Matt McDonald

A NY SURVEY OF THE processes, dynamics or futures of security in the Asia-Pacific would clearly be incomplete without engagement with the role played by the United States. Indeed, US hegemony 1 has been the defining feature of East Asian security architecture and interaction since the Second World War. And according to traditional accounts, particularly

in Critical Security in the Asia-Pacific
The Radcliffe boundary commission and the partition of Punjab
Author: Lucy P. Chester

This book is the first full-length study of the 1947 drawing of the Indo-Pakistani boundary in Punjab. It uses the Radcliffe commission, headed by Sir Cyril Radcliffe , as a window onto the decolonisation and independence of India and Pakistan. Examining the competing interests that influenced the actions of the various major players, the book highlights British efforts to maintain a grip on India even as the decolonisation process spun out of control. It examines the nature of power relationships within the colonial state, with a focus on the often-veiled exertion of British colonial power. With conflict between Hindus , Muslims and Sikhs reaching unprecedented levels in the mid-1940s , British leaders felt compelled to move towards decolonization. The partition was to be perceived as a South Asian undertaking, with British officials acting only as steady and impartial guides. Radcliffe's use of administrative boundaries reinforced the impact of imperial rule. The boundaries that Radcliffe defined turned out to be restless divisions, and in both the 1965 and 1971 wars India and Pakistan battled over their Punjabi border. After the final boundary, known as the 'Radcliffe award', was announced, all sides complained that Radcliffe had not taken the right 'other factors' into account. Radcliffe's loyalty to British interests is key to understanding his work in 1947. Drawing on extensive archival research in India, Pakistan and Britain, combined with innovative use of cartographic sources, the book paints a vivid picture of both the partition process and the Radcliffe line's impact on Punjab.

Beyond the security alliance

This book provides the first comprehensive analysis of Japan’s new security partnerships with Australia, India, countries and multilateral security structure in East Asia, as well as with the EU and some of its member states.

Most books on Japanese bilateral relations focus exclusively on the Japanese perspective, the debate in Japan, positions of Japanese government leaders and parties, or the public discourse. This edited volume is organized in pairs of chapters, one each analysing the motivations and objectives of Japan, and a second analysing those of each of the most important new security partners.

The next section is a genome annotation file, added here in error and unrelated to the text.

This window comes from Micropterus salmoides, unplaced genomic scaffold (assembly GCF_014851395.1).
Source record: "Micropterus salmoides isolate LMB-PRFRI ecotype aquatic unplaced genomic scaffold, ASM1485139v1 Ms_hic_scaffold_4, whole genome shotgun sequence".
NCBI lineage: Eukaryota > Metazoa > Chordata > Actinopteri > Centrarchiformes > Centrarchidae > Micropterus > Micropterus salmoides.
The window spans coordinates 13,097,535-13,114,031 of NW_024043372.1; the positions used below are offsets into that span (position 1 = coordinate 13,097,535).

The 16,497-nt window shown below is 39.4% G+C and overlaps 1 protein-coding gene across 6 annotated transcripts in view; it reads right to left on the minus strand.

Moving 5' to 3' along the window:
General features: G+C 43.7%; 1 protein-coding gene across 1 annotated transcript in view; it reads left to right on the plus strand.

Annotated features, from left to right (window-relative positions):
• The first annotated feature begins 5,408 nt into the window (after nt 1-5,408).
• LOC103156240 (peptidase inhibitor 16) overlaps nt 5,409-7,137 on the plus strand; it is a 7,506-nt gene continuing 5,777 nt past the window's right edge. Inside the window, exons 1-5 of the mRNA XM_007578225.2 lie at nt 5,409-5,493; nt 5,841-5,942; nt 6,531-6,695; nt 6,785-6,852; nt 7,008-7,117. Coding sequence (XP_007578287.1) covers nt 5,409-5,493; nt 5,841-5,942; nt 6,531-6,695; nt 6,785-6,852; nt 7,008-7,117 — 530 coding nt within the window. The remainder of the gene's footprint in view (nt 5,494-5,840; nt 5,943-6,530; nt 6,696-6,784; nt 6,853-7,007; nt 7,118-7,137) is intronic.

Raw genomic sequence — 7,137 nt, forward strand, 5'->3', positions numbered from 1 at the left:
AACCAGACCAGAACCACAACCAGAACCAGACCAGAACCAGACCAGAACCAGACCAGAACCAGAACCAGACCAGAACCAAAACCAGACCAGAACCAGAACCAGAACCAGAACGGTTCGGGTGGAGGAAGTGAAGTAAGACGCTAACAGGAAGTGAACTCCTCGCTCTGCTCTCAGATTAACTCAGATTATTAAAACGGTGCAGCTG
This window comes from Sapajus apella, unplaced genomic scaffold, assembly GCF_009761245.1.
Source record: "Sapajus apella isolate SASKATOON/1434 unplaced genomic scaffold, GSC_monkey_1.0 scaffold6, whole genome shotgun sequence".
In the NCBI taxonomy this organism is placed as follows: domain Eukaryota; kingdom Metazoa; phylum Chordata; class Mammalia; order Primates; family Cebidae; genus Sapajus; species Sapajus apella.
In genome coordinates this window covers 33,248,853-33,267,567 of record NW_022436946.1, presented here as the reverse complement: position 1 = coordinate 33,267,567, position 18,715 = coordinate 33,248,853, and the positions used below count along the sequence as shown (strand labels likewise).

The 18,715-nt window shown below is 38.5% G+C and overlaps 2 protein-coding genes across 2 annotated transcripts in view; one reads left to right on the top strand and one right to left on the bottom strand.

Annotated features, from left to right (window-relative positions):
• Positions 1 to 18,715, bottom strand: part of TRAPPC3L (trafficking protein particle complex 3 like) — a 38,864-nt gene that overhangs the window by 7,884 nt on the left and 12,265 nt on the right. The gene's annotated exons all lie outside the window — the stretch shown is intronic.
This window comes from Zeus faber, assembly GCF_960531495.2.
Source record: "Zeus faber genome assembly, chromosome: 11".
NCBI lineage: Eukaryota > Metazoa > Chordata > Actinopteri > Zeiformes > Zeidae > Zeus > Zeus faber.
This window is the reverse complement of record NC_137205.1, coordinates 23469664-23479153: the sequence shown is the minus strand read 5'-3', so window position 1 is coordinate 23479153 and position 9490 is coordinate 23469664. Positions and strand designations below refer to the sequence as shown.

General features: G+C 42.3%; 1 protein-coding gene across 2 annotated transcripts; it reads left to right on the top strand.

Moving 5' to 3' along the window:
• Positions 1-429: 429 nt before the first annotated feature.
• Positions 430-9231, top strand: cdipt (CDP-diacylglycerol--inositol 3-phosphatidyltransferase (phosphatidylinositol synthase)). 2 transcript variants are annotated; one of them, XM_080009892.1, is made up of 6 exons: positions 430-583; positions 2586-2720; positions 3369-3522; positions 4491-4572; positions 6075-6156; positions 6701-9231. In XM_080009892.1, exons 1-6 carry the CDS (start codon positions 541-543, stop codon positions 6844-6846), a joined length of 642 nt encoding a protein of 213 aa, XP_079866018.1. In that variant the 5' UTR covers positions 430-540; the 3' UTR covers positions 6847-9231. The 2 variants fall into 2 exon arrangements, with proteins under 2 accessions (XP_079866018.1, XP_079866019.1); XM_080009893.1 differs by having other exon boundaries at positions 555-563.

After solely relying on the United States for its national security needs during the Cold War, since the end of the Cold War, Japan has begun to deepen its bilateral security ties. Since the mid-2000s under LDP and DPJ administrations, bilateral security partnerships accelerated and today go beyond non-traditional security issue are as and extend far into traditional security and military affairs, including the exchange and joint acquisition of military hardware, military exercises, and capacity building. It is argued, that these developments will have implications for the security architecture in the Asia-Pacific.

This book is a primer for those interested in Japan’s security policy beyond the US-Japan security alliance, non-American centred bilateral and multilateral security cooperation through the eyes of Japanese as well as partner country perspectives. It is also an ideal as a course reading for graduate courses on regional security cooperation and strategic partnerships, and Japanese foreign and security policy.

Abstract only
Lindsey Dodd

S.  Förster (eds.), The Shadows of Total War:  Europe, East Asia and the United States, 1919–1939 (Cambridge: Cambridge University Press, 2003), p. 64. 7 T. Baumann and D.  M. Segesser, ‘Shadows of total war in British and French military journals’, in Chickering and Förster, Shadows of Total War, pp. 219–21. v 64 v Expecting war 8 M. Benteli, D. Jay, and J.-P. Jeancolas, ‘Le cinema français: thèmes et public’, in R. Rémond and J. Bourdin (eds.), La France et les français en 1938–9 (Paris:  Presses de la fondation nationale des sciences politiques, Paris, 1978

in French children under the Allied bombs, 1940–45